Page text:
Another type of solar device generates electricity from heat through a thermal process. It is this process that interests a team of researchers at Stanford University in Palo Alto California (USA). They have therefore dedicated themselves to develop a new system that can harness energy even in complete darkness.

These researchers under the leadership of Professor Shanhui Fan have developed an inverse version of the solar panel – also called an “anti-solar panel” by some people. This remarkable breakthrough entails that the new system they have built generates electricity when the sun is hotter than the Earth. 

The difference in temperature is converted into usable energy. While a standard solar panel uses the heat difference to generate electricity during the day when the Earth is cooler than the sun, the Stanford device uses the heat difference between the coolness of the night atmosphere and a warmer Earth for the generation of electricity.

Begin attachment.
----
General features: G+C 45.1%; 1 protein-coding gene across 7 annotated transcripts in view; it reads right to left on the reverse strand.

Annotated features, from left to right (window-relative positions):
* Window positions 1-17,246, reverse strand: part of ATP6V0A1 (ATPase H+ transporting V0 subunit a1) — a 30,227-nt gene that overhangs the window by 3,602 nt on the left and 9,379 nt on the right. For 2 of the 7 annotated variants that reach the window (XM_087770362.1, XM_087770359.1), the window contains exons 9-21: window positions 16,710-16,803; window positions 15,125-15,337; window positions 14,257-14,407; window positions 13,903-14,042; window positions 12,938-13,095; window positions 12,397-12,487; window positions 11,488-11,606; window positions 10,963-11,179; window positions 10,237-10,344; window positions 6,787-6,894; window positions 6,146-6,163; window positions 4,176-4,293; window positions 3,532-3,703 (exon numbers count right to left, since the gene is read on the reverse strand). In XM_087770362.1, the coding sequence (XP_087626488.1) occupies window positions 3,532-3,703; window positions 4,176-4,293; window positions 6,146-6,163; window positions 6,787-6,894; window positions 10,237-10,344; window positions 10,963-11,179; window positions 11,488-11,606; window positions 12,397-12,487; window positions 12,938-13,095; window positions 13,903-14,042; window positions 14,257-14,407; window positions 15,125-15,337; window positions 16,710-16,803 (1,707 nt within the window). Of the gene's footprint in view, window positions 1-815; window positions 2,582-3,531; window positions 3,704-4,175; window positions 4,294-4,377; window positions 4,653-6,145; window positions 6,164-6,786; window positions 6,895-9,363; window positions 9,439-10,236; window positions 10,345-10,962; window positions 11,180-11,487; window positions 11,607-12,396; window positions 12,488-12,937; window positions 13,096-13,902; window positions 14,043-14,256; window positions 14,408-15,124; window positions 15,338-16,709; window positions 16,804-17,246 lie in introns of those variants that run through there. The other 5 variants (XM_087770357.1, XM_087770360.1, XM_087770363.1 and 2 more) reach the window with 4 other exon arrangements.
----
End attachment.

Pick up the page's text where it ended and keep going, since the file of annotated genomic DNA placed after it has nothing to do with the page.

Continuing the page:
According to an article published by the Stanford team in the scientific journal Joule, the thermoelectric generator-based device harnesses the energy from the difference in temperature between Earth and outer space. The harnessing is done through a passive cooling mechanism called “radiative sky cooling” to maintain the cold side of the generator several degrees below the ambient temperature. 

The air around the device heats the warm side of the generator, which converts the temperature difference into electricity.  In future it my even be possible to reverse the process during the daytime to have a constant stream of electricity.